And the population appears to be growing, due to conversions and the high birth rates in the secretive, closed-off fundamentalist clans. The largest single polygamous community comprises some 5,000 people in the small town of Hildale on the Utah-Arizona border. That group also has branches scattered across the western United States, Mexico and British Columbia. Canadian authorities brought the B.C. group to trial in 1992, but the courts concluded that laws banning plural marriages violated the constitutional guarantee of religious freedom. Those established groups have been joined in recent years by newer factions. Among them is Harmston’s 300-member Tme and Living Church of Jesus Christ of Saints of the Last Days. One of the more extreme fundamentalist groups, it teaches children that Saturday morning cartoons are the tool of Satan. There are also the so-called independents, people like Mary Potter who are not affiliated I with any formal group I but practise polygamy I because that is what the I original 19th-century I Mormon prophets pre§ scribed. Utah is also home to a small non-Mormon Christian polygamist movement.

For all, the bottom line is the same: God, they believe, wants his true followers to live polygamously. As a bonus, they say, the lifestyle also offers practical benefits. With multiple mothers in a family, there is no need for day care, hired help or hurried microwaved meals. “As a monogamous mother of six, I about went nuts trying to be everything to everybody,” says Flarmston’s wife Laura, a former mainstream Mormon who left her hus-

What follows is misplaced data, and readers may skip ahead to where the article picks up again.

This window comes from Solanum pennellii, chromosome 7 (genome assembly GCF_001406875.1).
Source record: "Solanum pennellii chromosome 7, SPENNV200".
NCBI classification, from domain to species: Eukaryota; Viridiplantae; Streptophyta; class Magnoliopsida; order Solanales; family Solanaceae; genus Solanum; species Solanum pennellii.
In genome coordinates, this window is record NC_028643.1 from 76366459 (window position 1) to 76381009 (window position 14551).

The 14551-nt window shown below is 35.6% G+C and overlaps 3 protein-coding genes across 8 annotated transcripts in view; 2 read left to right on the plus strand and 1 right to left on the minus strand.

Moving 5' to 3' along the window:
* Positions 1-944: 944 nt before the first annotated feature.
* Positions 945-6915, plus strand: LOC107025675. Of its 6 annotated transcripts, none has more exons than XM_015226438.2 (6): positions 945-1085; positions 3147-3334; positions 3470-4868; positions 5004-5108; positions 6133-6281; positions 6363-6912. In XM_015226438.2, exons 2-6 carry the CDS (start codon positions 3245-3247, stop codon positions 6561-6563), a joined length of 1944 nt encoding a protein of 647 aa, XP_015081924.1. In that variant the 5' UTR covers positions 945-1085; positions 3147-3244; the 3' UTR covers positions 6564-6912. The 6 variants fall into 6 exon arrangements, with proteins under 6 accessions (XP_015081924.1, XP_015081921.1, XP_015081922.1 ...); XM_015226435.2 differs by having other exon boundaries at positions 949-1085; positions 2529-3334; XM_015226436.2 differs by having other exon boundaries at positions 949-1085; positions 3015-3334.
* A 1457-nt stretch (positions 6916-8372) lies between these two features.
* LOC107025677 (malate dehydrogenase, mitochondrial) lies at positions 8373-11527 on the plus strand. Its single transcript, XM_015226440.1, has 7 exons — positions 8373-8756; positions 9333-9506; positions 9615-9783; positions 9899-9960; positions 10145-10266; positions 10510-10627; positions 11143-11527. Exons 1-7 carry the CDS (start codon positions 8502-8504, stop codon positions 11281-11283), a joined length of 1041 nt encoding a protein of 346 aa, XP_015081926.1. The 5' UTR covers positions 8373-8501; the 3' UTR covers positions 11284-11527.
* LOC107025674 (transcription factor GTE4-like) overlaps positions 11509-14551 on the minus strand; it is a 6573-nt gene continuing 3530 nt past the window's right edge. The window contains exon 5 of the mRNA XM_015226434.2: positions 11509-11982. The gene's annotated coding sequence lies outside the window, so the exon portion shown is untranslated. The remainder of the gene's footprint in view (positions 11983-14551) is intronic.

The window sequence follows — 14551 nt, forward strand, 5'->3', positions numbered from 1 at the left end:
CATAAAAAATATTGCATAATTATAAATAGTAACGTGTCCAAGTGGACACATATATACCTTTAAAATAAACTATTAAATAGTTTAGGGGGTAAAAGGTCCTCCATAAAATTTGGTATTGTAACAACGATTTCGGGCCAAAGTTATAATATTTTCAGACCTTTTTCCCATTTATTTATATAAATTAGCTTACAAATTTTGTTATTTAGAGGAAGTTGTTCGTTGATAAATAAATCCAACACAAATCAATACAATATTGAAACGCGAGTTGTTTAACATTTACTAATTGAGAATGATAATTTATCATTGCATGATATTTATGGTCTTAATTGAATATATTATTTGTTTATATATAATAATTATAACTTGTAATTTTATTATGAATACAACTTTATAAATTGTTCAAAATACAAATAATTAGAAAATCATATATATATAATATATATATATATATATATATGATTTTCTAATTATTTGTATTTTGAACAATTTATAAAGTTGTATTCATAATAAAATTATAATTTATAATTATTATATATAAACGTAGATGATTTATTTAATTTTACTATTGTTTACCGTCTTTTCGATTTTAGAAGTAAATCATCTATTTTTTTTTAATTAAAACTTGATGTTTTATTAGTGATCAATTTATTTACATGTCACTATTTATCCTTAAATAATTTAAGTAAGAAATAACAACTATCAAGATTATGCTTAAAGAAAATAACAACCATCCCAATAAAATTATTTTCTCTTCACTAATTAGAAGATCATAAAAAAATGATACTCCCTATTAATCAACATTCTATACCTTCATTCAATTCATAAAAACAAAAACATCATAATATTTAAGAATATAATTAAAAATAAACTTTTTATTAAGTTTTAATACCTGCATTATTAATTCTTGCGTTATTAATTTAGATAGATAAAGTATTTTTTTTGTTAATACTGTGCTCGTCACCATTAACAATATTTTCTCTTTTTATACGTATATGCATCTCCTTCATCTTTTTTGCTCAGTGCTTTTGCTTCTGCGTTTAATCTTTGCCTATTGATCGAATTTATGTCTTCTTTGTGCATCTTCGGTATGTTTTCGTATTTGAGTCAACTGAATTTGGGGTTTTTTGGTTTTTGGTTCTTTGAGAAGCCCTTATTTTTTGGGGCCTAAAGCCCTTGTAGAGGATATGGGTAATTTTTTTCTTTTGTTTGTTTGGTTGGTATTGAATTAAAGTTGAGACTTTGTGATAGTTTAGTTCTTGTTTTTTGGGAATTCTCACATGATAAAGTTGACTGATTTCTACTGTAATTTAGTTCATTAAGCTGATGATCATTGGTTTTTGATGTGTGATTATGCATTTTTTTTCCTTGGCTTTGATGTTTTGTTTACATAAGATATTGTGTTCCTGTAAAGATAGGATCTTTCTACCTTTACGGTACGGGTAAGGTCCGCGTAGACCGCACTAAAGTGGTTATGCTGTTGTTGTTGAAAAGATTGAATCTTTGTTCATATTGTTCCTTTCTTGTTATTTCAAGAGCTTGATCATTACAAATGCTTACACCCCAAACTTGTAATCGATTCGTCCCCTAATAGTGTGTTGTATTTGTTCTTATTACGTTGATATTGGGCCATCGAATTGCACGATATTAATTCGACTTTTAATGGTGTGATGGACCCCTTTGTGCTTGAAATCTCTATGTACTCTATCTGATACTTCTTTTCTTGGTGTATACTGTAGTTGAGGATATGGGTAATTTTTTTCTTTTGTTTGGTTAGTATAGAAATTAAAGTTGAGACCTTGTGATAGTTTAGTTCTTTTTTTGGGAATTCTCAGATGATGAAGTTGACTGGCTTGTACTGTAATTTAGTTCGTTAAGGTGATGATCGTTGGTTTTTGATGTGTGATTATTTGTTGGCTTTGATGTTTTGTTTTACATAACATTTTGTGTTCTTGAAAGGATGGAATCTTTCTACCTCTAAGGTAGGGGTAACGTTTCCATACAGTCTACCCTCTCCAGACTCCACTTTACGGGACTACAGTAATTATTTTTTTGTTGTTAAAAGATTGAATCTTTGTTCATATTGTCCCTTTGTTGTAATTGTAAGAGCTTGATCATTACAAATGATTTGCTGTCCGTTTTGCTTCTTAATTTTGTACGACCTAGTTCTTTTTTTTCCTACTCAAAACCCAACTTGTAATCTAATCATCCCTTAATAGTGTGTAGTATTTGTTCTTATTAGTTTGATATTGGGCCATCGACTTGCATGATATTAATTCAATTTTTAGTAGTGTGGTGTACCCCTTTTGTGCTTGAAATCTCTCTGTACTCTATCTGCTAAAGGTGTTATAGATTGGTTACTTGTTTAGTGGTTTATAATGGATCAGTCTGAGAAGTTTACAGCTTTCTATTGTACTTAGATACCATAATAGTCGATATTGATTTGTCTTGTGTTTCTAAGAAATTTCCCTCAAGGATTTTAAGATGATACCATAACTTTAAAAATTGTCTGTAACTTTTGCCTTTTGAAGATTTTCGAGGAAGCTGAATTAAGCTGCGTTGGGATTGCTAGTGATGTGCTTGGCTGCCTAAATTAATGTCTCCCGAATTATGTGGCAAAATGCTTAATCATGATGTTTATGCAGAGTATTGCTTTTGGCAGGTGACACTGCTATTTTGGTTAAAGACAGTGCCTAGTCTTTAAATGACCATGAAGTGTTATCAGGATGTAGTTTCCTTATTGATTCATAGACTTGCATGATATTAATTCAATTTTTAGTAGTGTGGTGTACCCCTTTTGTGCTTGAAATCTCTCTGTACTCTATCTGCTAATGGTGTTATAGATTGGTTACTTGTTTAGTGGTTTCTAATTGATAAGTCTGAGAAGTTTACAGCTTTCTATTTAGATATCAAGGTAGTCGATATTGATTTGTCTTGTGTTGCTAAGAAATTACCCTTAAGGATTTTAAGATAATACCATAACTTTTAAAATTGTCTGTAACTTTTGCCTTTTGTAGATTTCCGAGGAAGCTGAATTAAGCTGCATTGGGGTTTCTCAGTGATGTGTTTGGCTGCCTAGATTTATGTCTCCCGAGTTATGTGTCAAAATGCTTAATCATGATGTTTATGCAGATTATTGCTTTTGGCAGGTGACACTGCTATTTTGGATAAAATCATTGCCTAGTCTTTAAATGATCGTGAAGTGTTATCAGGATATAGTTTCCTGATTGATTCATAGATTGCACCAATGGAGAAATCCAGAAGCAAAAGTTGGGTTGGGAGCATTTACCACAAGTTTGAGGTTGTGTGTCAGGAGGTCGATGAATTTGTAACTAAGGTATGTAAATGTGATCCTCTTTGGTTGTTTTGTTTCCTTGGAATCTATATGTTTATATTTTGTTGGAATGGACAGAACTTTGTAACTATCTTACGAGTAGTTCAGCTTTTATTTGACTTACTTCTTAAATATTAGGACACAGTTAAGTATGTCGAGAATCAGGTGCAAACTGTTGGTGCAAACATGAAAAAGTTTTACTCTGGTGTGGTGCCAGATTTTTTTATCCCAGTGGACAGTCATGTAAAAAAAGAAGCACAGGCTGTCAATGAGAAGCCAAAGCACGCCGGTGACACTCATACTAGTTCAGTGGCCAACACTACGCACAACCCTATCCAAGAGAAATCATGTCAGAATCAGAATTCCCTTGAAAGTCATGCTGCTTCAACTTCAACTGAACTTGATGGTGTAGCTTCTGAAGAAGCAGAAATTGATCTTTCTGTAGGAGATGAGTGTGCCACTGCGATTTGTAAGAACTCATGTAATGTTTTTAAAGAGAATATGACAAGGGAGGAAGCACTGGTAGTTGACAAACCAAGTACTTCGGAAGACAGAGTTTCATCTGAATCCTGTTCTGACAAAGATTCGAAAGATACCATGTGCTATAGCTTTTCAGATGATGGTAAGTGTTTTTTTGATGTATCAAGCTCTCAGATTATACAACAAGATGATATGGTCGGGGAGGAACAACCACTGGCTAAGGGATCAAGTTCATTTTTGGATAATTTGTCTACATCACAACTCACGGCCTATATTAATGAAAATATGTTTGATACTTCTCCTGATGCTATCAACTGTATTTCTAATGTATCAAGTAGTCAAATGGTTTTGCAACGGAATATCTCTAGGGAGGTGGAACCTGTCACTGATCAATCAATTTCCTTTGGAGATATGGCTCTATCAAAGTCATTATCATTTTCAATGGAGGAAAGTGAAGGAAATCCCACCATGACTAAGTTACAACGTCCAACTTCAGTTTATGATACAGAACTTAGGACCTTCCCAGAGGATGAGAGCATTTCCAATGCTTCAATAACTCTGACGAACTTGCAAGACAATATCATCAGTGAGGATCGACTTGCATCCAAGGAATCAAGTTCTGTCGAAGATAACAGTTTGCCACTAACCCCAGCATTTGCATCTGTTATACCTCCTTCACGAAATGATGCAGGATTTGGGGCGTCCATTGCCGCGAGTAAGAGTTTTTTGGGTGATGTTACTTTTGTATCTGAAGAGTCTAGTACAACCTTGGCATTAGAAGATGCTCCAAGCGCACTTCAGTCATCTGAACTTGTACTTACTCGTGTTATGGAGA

band to join the Manti group. “In a plural marriage, you have help.”

Lillian Bowles, however, was miserable growing up as one of 40 children in a cloistered polygamous community near Salt Lake City. Fier father had eight wives and she saw him only once a week, on Saturday nights when it was her mother’s “turn.” “He had very little interaction with our lives, but an incredible amount of control,” says Bowles, 26. “We couldn’t even play at a friend’s house without getting his permission. You can talk about consenting adults, but the kids have no choice.”

Even supporters concede polygamy has its downsides. “The jealousy was very hard to take,” admits Harmston’s first wife, Elaine, with whom he had been married over 30 years before taking his subsequent wives. Thompson, the antipolygamy activist, says the result is a kind of brainwashing. “It’s incredibly emotionally degrading to lie in bed and hear your husband having sex with another woman on the other side of the wall,” she says. “But you’re taught that jealousy is a sin against God that you should fight. You learn to deny your emotions.”

Finances are often a problem, too. It is hard to find, let alone afford, housing for a family that includes three or four wives and a dozen or more children. “We’d go dig food out of the dumpster behind the grocery store every week,” says Bowles. “There were lots of other families who did the same.”

Polygamy’s suddenly high profile is proving embarrassing to tolerant Utah state authorities. Only a handful of offenders have been prosecuted for the crime since the 1950s, when the state quit making occasional raids on polygamous enclaves. “There’s a large amount of tacit support for polygamy, because it’s part of our state’s history,” says Utah state Senator Ron Allen. University of Utah psychology professor Irwin Altman argues that polygamous families are taking a place alongside other non-traditional households, from same-sex couples to single-parent homes, that have become fixtures of American life. “This movement,” says Altman, who spent nearly a decade studying polygamous communities, “is here to stay.” ED